Rumor has it we may see a dual camera iPhone 7 Plus at some point. Why two cameras you may ask?
Welcome to the age of computational photography, where an image is not the direct result of a single optical exposure, but the calculated result of image information combined from two or more image sensors.
The combination of the high resolution, high performance compact imagers and optics in todays smartphones plus the increasing computational power of mobile processors allows some heavy duty real-time image processing that just wasn’t possible until now.
Why two are better than one
The combinations of multiple imagers allows all kinds of imaging improvements, ranging from higher quality, and more accurate noise reduction in low light conditions, to improved resolution and color sampling, as well as optical quality zoom with no actual moving optics. The technology allows a significant amount of “virtualization” of otherwise physical optical processes.
According to MacRumors, Apple may well implement this technology and bring out a dual camera iPhone 7 Plus thanks to technology acquired from LinX.
This is a similar technology to Corephotonics dual camera imaging system seen in this video produced by CNET.
According to CNET – “Corephotonics has three models currently ready for use in phones, the first being a combination of a 13-megapixel and an 8-megapixel camera that gives a maximum 3x optical zoom. The second, its slimmest model, is a combination of two 13-megapixel cameras, though one is black-and-white only, for better low-light shots. The third and final new model is a called “Hawkeye” and features two paired 13-megapixel cameras; one’s normal and the other uses a proprietary technology that folds the light for 5x optical zoom. It’s also capable of optical image stabilisation.”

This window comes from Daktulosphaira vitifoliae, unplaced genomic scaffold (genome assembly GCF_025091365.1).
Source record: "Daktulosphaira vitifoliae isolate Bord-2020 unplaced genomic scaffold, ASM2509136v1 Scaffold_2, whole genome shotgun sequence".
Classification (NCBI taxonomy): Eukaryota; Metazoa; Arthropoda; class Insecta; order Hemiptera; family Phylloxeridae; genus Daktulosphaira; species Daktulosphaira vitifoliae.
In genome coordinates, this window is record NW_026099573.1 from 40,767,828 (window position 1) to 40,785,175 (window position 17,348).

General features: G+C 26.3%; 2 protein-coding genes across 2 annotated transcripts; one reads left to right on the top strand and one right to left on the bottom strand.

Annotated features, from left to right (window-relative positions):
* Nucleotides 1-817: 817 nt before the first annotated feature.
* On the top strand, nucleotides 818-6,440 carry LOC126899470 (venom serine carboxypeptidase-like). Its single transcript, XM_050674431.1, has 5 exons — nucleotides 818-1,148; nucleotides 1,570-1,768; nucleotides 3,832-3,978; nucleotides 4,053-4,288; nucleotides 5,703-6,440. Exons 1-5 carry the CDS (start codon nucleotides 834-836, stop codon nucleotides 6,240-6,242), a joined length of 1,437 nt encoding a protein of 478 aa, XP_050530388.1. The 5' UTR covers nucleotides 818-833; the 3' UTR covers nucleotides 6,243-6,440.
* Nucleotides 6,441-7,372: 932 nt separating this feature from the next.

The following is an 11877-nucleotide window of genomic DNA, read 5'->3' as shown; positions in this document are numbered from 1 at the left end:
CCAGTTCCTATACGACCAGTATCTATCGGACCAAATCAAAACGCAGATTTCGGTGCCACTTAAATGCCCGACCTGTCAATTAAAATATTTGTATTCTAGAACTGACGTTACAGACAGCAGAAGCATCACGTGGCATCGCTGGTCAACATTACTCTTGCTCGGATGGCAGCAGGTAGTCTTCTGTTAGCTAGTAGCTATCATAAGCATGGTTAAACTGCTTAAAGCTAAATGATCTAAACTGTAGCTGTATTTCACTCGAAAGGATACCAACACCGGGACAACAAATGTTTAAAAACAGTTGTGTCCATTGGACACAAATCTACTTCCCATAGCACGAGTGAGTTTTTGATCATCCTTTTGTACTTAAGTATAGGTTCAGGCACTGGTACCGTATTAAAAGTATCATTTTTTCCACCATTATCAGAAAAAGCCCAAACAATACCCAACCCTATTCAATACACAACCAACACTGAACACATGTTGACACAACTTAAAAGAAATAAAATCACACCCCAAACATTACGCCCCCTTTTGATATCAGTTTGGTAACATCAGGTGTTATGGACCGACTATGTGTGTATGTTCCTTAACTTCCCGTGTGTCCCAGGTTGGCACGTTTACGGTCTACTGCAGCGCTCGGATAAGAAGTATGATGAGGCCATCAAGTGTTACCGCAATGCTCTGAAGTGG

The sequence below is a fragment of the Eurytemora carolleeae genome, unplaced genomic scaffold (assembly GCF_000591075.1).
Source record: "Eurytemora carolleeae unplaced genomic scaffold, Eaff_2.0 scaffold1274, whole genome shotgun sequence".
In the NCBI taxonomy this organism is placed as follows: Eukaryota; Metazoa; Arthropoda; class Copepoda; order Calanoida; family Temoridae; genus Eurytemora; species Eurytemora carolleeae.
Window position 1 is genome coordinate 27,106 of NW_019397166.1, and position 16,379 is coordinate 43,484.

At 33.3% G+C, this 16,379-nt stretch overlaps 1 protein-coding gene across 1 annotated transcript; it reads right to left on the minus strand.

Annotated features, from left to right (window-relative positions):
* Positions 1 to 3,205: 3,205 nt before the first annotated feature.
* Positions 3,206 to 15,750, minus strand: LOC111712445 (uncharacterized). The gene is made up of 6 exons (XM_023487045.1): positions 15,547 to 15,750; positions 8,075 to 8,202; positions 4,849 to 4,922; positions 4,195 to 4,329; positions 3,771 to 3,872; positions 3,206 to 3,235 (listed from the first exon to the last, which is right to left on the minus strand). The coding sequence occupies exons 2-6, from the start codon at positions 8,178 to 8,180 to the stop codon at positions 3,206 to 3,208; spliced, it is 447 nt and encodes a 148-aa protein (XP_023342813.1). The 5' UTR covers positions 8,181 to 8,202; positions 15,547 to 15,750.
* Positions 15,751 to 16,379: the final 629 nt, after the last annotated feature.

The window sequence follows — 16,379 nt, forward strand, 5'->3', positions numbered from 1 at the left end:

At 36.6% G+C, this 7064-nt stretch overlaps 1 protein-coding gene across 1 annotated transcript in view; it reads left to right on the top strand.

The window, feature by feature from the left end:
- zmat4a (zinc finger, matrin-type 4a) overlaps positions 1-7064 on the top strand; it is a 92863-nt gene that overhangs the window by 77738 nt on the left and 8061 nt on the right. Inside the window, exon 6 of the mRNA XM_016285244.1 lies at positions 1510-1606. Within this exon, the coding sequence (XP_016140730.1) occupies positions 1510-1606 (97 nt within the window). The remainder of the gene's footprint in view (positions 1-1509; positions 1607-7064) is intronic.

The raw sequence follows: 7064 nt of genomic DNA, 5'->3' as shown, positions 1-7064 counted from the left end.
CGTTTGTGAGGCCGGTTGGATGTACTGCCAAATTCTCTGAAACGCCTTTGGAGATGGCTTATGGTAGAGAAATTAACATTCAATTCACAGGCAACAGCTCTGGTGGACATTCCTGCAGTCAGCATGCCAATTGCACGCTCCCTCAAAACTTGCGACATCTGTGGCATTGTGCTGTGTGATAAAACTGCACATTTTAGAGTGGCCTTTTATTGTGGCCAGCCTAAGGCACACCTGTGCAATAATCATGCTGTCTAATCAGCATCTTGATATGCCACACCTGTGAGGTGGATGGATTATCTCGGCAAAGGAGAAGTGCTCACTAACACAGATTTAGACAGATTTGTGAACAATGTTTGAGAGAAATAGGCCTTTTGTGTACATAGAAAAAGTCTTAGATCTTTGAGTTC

Smartphones Are Catching Up
It is no secret that the gap between smartphone cameras and the likes of the DSLR and mirrorless compact camera have been closing. What is interesting, and perhaps a little surprising to some is that the smartphone market is leading the revolution, not the professional photography tech industry. In fact, it seems there is evidence that the DSLR and mirrorless market may in fact be shrinking.
It is clear that the commercial power of mass market devices has a much stronger pull than the relatively niche world of professional photography. It’s been said for some time that “the best camera you have is the one that’s on you”, and more than ever, that’s your phone.
It will be interesting to see what the video results are from these technologies, and when this type of computational imaging will come to high end digital video. I wrote up some thoughts a while back for anyone interested in some further reading, it’s a far stretch from the technology we’ll see in our smartphones but I believe it’s the future: Computational Photography for Cinema – When Lenses Become Plugins
It seems we will have to wait and see how this technology plays out in the smartphone market first before we worry too much about selling off all our beloved lenses.